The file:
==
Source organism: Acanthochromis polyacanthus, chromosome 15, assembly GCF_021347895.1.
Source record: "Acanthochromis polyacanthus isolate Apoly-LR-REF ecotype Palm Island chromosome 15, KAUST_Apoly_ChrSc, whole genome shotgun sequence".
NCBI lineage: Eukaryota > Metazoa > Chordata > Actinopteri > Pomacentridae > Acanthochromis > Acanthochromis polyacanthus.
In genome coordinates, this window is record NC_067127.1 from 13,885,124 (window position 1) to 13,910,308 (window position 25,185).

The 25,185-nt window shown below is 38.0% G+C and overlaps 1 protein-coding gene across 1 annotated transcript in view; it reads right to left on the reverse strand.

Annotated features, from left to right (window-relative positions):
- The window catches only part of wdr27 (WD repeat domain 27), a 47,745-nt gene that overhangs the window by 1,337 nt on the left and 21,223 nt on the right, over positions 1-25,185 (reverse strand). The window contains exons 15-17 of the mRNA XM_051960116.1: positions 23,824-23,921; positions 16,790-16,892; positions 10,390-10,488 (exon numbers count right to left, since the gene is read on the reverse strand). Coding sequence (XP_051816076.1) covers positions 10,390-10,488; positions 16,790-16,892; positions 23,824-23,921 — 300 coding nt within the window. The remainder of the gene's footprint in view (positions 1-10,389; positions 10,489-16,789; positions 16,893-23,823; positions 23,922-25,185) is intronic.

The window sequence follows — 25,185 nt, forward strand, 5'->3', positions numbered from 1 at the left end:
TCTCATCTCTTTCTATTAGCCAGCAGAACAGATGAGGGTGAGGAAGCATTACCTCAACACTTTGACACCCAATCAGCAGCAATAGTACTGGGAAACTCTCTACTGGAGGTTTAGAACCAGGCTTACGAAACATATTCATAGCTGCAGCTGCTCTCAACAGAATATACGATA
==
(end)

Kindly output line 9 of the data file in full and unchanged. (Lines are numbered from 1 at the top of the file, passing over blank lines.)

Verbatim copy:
TCTCATCTCTTTCTATTAGCCAGCAGAACAGATGAGGGTGAGGAAGCATTACCTCAACACTTTGACACCCAATCAGCAGCAATAGTACTGGGAAACTCTCTACTGGAGGTTTAGAACCAGGCTTACGAAACATATTCATAGCTGCAGCTGCTCTCAACAGAATATACGATA